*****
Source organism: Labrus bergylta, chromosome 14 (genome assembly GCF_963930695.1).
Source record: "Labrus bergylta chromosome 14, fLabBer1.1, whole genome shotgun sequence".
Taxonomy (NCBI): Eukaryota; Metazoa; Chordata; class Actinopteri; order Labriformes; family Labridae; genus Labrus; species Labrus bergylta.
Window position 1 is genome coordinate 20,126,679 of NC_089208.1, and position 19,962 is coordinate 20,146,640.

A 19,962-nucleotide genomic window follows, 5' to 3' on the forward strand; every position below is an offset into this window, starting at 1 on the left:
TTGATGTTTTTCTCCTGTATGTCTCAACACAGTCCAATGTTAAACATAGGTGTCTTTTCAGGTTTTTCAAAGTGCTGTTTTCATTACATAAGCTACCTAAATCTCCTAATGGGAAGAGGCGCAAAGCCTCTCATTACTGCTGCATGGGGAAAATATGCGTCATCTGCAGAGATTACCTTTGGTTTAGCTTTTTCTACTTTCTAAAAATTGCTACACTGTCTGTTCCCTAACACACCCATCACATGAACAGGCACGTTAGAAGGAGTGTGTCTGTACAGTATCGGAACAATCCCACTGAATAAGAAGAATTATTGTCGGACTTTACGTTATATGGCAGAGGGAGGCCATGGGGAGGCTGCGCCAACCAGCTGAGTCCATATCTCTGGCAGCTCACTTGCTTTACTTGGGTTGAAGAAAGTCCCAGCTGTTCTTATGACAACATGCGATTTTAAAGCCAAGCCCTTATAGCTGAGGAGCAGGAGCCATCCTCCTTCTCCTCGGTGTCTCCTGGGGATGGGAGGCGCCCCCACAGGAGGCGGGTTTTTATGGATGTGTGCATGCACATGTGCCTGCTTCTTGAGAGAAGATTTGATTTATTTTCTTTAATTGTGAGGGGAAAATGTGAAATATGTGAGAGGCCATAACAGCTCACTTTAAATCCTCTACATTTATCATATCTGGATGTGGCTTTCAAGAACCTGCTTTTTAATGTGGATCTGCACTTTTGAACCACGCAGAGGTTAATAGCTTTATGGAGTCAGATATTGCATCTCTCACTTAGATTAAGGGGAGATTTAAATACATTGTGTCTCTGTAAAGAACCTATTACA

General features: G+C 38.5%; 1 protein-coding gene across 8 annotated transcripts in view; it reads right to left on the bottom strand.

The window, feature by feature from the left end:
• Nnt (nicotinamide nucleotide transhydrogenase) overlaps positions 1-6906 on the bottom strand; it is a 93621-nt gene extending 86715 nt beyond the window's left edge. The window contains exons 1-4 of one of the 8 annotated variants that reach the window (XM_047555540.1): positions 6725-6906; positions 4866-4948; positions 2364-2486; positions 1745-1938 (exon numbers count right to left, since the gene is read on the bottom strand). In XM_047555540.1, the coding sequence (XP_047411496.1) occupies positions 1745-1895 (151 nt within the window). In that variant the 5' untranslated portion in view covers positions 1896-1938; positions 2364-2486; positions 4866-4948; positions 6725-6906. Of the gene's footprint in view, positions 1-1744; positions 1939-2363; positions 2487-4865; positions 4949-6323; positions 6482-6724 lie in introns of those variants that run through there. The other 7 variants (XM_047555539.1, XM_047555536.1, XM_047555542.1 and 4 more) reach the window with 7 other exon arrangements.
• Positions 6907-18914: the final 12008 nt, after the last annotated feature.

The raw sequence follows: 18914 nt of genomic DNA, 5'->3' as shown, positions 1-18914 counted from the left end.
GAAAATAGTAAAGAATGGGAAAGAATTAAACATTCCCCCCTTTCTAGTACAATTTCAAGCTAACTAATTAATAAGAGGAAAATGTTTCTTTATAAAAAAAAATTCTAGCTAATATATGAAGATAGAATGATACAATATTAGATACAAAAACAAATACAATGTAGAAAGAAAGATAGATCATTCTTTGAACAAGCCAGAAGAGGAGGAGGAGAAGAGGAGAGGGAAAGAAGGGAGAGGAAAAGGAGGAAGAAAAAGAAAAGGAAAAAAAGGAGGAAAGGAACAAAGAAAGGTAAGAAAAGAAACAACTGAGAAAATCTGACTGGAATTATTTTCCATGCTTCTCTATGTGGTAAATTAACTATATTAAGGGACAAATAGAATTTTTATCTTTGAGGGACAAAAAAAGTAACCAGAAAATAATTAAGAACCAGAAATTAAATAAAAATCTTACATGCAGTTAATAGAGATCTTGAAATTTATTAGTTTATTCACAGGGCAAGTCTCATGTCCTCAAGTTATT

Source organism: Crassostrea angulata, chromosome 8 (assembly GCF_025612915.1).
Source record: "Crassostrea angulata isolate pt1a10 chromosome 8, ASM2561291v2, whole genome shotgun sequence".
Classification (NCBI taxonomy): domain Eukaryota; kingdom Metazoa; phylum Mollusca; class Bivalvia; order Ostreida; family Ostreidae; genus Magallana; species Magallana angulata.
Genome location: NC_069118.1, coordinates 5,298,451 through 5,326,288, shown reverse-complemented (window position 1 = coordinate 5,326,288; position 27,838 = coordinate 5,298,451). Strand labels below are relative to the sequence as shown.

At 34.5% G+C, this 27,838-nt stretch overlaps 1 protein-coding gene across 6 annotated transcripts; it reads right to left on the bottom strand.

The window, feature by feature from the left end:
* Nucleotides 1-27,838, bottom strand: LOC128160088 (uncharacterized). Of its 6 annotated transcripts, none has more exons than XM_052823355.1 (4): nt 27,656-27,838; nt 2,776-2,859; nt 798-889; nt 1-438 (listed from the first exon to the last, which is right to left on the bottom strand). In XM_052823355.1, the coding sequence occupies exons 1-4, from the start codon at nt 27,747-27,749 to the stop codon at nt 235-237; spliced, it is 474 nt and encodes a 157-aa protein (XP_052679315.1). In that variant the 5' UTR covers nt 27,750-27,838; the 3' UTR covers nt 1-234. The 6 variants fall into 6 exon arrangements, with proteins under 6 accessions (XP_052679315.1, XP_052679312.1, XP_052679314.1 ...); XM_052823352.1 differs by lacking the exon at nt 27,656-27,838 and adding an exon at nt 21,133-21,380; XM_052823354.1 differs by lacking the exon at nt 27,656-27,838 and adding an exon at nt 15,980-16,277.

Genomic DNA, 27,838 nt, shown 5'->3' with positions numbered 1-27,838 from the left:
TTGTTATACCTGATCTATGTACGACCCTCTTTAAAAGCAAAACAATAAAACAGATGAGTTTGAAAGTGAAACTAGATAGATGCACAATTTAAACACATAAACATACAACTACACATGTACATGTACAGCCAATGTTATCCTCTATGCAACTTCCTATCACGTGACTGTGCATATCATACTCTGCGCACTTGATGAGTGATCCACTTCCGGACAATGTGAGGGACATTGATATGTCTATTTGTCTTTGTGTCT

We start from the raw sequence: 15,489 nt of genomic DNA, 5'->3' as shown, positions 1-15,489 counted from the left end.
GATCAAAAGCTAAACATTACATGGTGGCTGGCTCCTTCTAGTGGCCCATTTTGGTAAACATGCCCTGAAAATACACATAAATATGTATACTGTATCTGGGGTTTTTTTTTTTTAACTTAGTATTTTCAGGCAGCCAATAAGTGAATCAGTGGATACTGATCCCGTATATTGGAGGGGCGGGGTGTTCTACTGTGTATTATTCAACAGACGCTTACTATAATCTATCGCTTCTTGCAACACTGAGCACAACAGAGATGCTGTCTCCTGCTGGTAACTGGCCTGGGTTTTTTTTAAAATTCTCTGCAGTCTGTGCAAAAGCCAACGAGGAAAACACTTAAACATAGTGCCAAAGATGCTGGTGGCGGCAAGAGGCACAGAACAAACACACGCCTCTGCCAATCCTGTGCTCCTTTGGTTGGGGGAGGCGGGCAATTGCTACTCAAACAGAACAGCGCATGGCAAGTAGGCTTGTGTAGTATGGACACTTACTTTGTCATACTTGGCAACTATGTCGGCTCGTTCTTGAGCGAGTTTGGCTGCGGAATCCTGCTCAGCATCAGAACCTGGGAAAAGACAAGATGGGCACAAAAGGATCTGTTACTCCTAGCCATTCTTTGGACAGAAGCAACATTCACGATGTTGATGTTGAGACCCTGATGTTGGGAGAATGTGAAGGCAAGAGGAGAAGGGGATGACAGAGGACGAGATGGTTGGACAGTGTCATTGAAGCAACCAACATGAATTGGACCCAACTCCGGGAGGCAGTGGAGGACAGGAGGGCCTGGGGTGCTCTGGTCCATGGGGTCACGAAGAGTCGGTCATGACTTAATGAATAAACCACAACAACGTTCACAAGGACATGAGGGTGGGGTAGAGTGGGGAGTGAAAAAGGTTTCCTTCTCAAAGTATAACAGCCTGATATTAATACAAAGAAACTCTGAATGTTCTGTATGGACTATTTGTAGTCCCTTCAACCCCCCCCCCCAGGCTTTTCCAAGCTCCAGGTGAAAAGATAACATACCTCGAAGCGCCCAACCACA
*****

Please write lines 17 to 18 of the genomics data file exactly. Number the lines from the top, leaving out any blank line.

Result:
At 34.5% G+C, this 27,838-nt stretch overlaps 1 protein-coding gene across 6 annotated transcripts; it reads right to left on the bottom strand.

The window, feature by feature from the left end: